Consider data $X_1,...X_n$ generated from a probability distribution $F$ with density $f$.

I'm interested in constructing confidence intervals for a parameter say, $\theta(F)$. Via Monte Carlo simulations, I want to compare the expected lengths and coverage probabilities of $X\%$ confidence intervals based on

  • exact resampling (i.e., can generate multiple independent samples of size $n$ from $F$) and

  • bootstrap.

This explains the fundamental difference between Bootstrapping and Monte Carlo procedure. While I understand what it means to use Monte Carlo simulations to generate confidence intervals for bootstrap resampling method, I'm not sure how to proceed with this.

Theoretically, what I know is if $X_1^{*},X_2^{*},\ldots,X_n^{*}$ is a single resample then, the bootstrap estimate for $G_n(t)=P_F(\sqrt{n}[\hat{\theta}-\theta]\le t)$ is given by $\hat G_n(t)=P_{F_n}(\sqrt{n}[\hat\theta^*-\hat\theta]\le t)$ where $F_n$ is the resampled distribution. Using Monte Carlo, if we have generated $B$ resamples, the bootstrap estimate is $\tilde G_n(t)=\frac{1}{B}\sum^B \hat G_{n,i}(t)$.

Also, I know that the pivotal quantity $\sqrt{n}[\hat{\theta}-\theta]$ can be a little different for some parameters, just using it as a placeholder.

Confidence interval from a one resample $X_1^*,\ldots,X_n^*$ would be for $\hat\theta$: $$\left(\hat\theta^*\pm\frac{q_{\alpha/2}}{\sqrt{n}}\right)$$ where, $q_{\alpha/2}$ is the $\alpha/2$th quantile from $F_n$. But where does the Monte Carlo estimate prove useful?

From a single bootstrapped sample I get a single estimate of the mean. To use Monte Carlo, I get $B$ estimates of the mean using which, I need to create a confidence interval but, how? Moreover, a single confidence interval is not enough to get the expected length and coverage probability. Do I need to get $N$ different confidence intervals? I don't want the complete procedure written, I just want to have the gaps in my understanding cleared.

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    $\begingroup$ What is the specific question? $\endgroup$ Feb 20 at 13:11
  • $\begingroup$ @SextusEmpiricus "Via Monte Carlo simulations, compare the expected lengths and coverage probabilities of 95% confidence intervals for the parameter i) mean $\mu$ based on a) exact resampling b) bootstrap for the family of distributions $N(\mu,1)$." I do know the theoretical aspects of it to some extrent but I don't understand what the correct procedure should be. $\endgroup$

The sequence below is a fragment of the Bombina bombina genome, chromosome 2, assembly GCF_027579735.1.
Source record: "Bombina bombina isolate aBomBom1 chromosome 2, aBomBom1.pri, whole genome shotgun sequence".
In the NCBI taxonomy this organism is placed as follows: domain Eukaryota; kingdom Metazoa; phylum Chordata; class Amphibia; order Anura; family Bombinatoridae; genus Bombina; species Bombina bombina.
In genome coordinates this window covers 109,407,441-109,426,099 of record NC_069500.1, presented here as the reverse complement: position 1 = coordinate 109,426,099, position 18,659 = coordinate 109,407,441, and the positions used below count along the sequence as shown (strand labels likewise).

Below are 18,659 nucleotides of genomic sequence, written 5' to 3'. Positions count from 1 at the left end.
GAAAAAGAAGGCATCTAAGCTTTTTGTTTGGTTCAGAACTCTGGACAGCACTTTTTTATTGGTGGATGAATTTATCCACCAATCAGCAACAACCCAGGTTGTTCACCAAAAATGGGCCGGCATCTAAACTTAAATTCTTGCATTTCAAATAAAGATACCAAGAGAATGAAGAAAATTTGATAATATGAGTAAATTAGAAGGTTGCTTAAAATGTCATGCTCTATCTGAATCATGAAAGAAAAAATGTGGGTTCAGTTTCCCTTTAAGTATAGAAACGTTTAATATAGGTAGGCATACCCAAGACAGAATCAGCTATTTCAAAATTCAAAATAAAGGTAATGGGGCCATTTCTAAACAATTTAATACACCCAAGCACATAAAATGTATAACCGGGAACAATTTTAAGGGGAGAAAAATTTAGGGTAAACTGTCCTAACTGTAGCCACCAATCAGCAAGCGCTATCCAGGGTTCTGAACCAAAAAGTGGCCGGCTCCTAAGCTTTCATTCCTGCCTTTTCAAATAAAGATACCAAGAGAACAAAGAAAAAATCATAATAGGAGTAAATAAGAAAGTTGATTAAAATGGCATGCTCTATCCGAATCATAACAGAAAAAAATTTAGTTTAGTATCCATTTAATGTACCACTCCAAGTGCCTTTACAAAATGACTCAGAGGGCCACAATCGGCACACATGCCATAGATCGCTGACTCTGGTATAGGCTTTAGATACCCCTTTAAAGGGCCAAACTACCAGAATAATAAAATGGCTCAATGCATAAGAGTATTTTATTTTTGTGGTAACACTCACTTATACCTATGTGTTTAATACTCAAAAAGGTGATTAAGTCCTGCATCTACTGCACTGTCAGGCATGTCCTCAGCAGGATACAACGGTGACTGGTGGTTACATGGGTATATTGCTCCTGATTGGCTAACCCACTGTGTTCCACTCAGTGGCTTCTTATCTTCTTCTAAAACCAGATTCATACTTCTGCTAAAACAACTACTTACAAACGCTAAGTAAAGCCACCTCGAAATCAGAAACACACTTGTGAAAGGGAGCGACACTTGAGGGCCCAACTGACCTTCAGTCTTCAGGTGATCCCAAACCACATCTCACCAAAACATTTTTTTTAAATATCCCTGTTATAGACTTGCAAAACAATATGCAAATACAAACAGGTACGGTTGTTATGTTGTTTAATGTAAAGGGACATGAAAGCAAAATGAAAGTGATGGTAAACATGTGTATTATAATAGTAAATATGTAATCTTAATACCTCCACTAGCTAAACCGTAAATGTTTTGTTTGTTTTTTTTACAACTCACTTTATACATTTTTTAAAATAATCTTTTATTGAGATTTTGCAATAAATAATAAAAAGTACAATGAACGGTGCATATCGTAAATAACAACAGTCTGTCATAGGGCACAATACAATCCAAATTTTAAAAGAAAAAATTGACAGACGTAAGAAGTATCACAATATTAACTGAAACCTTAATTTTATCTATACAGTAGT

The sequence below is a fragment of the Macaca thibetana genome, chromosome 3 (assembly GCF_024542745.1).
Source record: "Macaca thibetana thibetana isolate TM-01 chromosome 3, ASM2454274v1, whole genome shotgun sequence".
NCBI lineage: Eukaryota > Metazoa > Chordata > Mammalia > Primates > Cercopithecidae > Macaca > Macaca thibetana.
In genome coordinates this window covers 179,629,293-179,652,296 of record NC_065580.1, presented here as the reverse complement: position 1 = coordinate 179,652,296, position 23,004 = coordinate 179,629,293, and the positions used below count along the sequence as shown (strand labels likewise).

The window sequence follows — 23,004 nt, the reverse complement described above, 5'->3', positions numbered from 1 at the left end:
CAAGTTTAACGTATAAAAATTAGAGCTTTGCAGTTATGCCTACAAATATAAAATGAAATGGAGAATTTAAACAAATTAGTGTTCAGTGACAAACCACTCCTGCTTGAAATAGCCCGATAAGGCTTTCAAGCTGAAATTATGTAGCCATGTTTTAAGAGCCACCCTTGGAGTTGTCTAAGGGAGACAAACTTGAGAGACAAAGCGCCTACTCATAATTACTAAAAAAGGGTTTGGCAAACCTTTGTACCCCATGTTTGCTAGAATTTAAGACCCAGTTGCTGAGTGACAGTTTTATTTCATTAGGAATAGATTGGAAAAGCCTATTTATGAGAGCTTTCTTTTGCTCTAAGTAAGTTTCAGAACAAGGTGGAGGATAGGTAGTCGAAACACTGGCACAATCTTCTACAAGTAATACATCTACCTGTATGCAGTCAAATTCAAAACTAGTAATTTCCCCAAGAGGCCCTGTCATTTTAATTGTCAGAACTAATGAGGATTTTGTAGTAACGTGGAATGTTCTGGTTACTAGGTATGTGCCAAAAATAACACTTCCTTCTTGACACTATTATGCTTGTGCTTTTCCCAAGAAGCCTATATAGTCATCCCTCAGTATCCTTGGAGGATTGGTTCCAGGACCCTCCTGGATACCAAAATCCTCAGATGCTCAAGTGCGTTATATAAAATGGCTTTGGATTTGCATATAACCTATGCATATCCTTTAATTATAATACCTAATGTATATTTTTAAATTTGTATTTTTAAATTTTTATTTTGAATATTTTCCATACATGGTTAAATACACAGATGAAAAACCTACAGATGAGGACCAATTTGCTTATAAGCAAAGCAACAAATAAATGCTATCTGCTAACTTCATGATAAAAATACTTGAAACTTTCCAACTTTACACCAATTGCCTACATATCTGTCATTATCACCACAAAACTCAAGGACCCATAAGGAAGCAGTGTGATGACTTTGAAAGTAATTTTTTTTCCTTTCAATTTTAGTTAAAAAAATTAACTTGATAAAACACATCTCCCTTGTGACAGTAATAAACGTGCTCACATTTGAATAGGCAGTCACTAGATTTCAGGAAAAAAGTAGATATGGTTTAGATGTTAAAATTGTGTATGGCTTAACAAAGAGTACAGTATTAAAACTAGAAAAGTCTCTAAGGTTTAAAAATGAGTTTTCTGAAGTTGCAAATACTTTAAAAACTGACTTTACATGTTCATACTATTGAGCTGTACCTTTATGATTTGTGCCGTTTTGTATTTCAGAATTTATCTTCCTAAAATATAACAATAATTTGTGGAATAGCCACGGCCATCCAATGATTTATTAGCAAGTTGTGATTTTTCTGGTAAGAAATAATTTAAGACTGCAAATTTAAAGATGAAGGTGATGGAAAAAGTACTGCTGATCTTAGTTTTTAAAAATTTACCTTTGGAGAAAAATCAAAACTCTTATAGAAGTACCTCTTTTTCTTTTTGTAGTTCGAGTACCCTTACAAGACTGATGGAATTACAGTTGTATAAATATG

– reyna
    Feb 20 at 13:15
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    $\begingroup$ This sounds like a homework question and the task could be entirely done for you, but could you describe more specifically which aspect/part you do not understand and what you have tried untill now. $\endgroup$ Feb 20 at 13:22
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    $\begingroup$ Are you able to create the confidence intervals based on a bootstrap approach and based on a resampling from the exact distribution? $\endgroup$ Feb 20 at 13:24
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    $\begingroup$ $$\left(\hat\theta^*\pm\frac{q_{\alpha/2}}{\sqrt{n}}\right)$$ I believe that you do not need the $\sqrt{n}$ factor there. $\endgroup$ Feb 20 at 13:54

1 Answer 1


The link in your question describes an exact bootstrap distribution where every possible way of resampling is being computed. For large samples this can be unfeasible due to the amount of computations required and an alternative is to use random resampling from the sample.

So your bootstrap distribution (based on which confidence interval can be approximated) is created from one single observed sample. And that one single sample is resampled multiple times to compute the bootstrap distribution of a statistic that describes the distribution.

Your homework asks to make another level of repetition, by repeating the above described bootstrap procedure (created for a single sample) with multiple simulations of observed samples, and record the properties of the confidence interval.

So you create $N$ simulations of an observed sample. For each observed sample you resample $M$ times to create estimates of a bootstrap distribution and estimates of a confidence interval. You will end up with $N$ confidence intervals, one for each simulated observation.


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